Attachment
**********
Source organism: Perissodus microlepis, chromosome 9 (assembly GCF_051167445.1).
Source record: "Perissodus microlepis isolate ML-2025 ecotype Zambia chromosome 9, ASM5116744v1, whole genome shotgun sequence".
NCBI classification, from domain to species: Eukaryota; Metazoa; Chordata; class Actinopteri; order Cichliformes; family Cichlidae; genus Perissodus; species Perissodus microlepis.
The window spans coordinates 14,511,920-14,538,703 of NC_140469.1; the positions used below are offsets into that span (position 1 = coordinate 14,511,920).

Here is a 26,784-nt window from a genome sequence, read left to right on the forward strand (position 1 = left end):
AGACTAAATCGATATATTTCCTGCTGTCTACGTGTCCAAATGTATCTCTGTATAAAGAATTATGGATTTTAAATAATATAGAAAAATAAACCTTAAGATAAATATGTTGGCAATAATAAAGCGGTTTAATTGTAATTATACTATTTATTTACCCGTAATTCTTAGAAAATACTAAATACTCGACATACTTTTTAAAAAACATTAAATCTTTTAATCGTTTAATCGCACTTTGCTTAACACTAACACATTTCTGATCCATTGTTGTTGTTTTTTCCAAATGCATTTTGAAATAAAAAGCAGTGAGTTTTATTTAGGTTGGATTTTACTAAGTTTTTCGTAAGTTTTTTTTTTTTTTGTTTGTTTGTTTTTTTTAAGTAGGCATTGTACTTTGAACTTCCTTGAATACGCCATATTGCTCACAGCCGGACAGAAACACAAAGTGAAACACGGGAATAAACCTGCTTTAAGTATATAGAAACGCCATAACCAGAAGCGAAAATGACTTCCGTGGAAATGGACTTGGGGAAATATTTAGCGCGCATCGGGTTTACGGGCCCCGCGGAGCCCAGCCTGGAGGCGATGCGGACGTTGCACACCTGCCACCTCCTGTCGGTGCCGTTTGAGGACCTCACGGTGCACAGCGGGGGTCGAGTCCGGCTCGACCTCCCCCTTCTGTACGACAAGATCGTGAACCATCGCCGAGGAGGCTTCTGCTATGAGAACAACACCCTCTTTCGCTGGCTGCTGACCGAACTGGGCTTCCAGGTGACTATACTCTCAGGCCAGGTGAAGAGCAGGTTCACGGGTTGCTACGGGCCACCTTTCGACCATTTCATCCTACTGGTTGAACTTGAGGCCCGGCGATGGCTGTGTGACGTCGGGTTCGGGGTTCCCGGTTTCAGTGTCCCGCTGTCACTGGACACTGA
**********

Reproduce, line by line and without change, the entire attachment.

Source organism: Perissodus microlepis, chromosome 9 (assembly GCF_051167445.1).
Source record: "Perissodus microlepis isolate ML-2025 ecotype Zambia chromosome 9, ASM5116744v1, whole genome shotgun sequence".
NCBI classification, from domain to species: Eukaryota; Metazoa; Chordata; class Actinopteri; order Cichliformes; family Cichlidae; genus Perissodus; species Perissodus microlepis.
The window spans coordinates 14,511,920-14,538,703 of NC_140469.1; the positions used below are offsets into that span (position 1 = coordinate 14,511,920).

Here is a 26,784-nt window from a genome sequence, read left to right on the forward strand (position 1 = left end):
AGACTAAATCGATATATTTCCTGCTGTCTACGTGTCCAAATGTATCTCTGTATAAAGAATTATGGATTTTAAATAATATAGAAAAATAAACCTTAAGATAAATATGTTGGCAATAATAAAGCGGTTTAATTGTAATTATACTATTTATTTACCCGTAATTCTTAGAAAATACTAAATACTCGACATACTTTTTAAAAAACATTAAATCTTTTAATCGTTTAATCGCACTTTGCTTAACACTAACACATTTCTGATCCATTGTTGTTGTTTTTTCCAAATGCATTTTGAAATAAAAAGCAGTGAGTTTTATTTAGGTTGGATTTTACTAAGTTTTTCGTAAGTTTTTTTTTTTTTTGTTTGTTTGTTTTTTTTAAGTAGGCATTGTACTTTGAACTTCCTTGAATACGCCATATTGCTCACAGCCGGACAGAAACACAAAGTGAAACACGGGAATAAACCTGCTTTAAGTATATAGAAACGCCATAACCAGAAGCGAAAATGACTTCCGTGGAAATGGACTTGGGGAAATATTTAGCGCGCATCGGGTTTACGGGCCCCGCGGAGCCCAGCCTGGAGGCGATGCGGACGTTGCACACCTGCCACCTCCTGTCGGTGCCGTTTGAGGACCTCACGGTGCACAGCGGGGGTCGAGTCCGGCTCGACCTCCCCCTTCTGTACGACAAGATCGTGAACCATCGCCGAGGAGGCTTCTGCTATGAGAACAACACCCTCTTTCGCTGGCTGCTGACCGAACTGGGCTTCCAGGTGACTATACTCTCAGGCCAGGTGAAGAGCAGGTTCACGGGTTGCTACGGGCCACCTTTCGACCATTTCATCCTACTGGTTGAACTTGAGGCCCGGCGATGGCTGTGTGACGTCGGGTTCGGGGTTCCCGGTTTCAGTGTCCCGCTGTCACTGGACACTGA